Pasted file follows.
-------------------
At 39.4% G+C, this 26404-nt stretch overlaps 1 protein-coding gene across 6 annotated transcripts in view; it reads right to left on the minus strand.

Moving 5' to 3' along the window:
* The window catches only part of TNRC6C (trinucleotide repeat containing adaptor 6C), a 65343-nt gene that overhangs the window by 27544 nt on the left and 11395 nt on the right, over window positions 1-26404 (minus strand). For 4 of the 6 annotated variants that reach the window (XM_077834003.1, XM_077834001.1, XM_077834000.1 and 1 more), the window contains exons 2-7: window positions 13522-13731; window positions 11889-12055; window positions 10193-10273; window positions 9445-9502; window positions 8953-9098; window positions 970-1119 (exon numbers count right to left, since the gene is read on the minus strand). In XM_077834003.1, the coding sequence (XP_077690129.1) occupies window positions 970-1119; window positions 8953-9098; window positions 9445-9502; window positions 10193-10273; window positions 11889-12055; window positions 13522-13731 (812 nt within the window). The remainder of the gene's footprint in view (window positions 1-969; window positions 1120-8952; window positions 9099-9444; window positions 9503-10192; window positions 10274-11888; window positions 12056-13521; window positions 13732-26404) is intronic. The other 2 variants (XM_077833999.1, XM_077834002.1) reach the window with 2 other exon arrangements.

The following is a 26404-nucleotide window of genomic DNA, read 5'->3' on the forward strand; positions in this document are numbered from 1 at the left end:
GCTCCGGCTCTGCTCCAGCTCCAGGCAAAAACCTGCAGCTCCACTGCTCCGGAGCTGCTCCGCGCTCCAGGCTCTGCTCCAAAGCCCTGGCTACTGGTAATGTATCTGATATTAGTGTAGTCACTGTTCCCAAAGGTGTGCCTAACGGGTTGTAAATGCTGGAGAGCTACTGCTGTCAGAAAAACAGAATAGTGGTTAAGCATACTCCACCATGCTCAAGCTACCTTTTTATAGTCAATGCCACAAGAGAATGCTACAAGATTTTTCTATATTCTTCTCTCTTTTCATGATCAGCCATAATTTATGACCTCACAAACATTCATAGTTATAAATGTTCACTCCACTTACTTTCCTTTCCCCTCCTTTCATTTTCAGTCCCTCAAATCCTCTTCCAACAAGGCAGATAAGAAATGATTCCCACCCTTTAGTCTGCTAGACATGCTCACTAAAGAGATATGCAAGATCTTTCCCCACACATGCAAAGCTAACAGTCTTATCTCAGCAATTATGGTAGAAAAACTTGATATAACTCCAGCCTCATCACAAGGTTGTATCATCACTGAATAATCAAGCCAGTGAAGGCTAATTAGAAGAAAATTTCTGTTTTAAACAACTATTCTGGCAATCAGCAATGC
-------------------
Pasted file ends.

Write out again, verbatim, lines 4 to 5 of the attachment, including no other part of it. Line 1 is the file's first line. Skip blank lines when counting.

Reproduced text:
The following is a 26404-nucleotide window of genomic DNA, read 5'->3' on the forward strand; positions in this document are numbered from 1 at the left end:
GCTCCGGCTCTGCTCCAGCTCCAGGCAAAAACCTGCAGCTCCACTGCTCCGGAGCTGCTCCGCGCTCCAGGCTCTGCTCCAAAGCCCTGGCTACTGGTAATGTATCTGATATTAGTGTAGTCACTGTTCCCAAAGGTGTGCCTAACGGGTTGTAAATGCTGGAGAGCTACTGCTGTCAGAAAAACAGAATAGTGGTTAAGCATACTCCACCATGCTCAAGCTACCTTTTTATAGTCAATGCCACAAGAGAATGCTACAAGATTTTTCTATATTCTTCTCTCTTTTCATGATCAGCCATAATTTATGACCTCACAAACATTCATAGTTATAAATGTTCACTCCACTTACTTTCCTTTCCCCTCCTTTCATTTTCAGTCCCTCAAATCCTCTTCCAACAAGGCAGATAAGAAATGATTCCCACCCTTTAGTCTGCTAGACATGCTCACTAAAGAGATATGCAAGATCTTTCCCCACACATGCAAAGCTAACAGTCTTATCTCAGCAATTATGGTAGAAAAACTTGATATAACTCCAGCCTCATCACAAGGTTGTATCATCACTGAATAATCAAGCCAGTGAAGGCTAATTAGAAGAAAATTTCTGTTTTAAACAACTATTCTGGCAATCAGCAATGC